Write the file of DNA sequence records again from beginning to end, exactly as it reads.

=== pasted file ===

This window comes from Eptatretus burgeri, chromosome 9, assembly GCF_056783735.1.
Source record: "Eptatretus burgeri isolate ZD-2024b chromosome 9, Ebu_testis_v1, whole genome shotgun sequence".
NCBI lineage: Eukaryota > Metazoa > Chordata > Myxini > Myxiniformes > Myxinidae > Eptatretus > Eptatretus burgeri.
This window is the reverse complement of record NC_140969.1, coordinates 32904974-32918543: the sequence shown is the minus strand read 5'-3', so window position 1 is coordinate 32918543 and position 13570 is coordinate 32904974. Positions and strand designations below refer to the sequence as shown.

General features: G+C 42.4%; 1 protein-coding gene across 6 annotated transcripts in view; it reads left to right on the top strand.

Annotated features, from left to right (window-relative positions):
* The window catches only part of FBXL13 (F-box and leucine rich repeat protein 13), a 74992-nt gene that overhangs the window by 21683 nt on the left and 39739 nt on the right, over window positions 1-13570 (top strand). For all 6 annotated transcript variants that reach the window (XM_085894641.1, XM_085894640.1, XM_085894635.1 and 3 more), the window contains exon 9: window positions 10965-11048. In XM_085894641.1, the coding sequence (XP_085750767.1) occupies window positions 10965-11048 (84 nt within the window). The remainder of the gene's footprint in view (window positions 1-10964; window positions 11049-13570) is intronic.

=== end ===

This window comes from Eptatretus burgeri, chromosome 9, assembly GCF_056783735.1.
Source record: "Eptatretus burgeri isolate ZD-2024b chromosome 9, Ebu_testis_v1, whole genome shotgun sequence".
NCBI lineage: Eukaryota > Metazoa > Chordata > Myxini > Myxiniformes > Myxinidae > Eptatretus > Eptatretus burgeri.
This window is the reverse complement of record NC_140969.1, coordinates 32904974-32918543: the sequence shown is the minus strand read 5'-3', so window position 1 is coordinate 32918543 and position 13570 is coordinate 32904974. Positions and strand designations below refer to the sequence as shown.

General features: G+C 42.4%; 1 protein-coding gene across 6 annotated transcripts in view; it reads left to right on the top strand.

Annotated features, from left to right (window-relative positions):
* The window catches only part of FBXL13 (F-box and leucine rich repeat protein 13), a 74992-nt gene that overhangs the window by 21683 nt on the left and 39739 nt on the right, over window positions 1-13570 (top strand). For all 6 annotated transcript variants that reach the window (XM_085894641.1, XM_085894640.1, XM_085894635.1 and 3 more), the window contains exon 9: window positions 10965-11048. In XM_085894641.1, the coding sequence (XP_085750767.1) occupies window positions 10965-11048 (84 nt within the window). The remainder of the gene's footprint in view (window positions 1-10964; window positions 11049-13570) is intronic.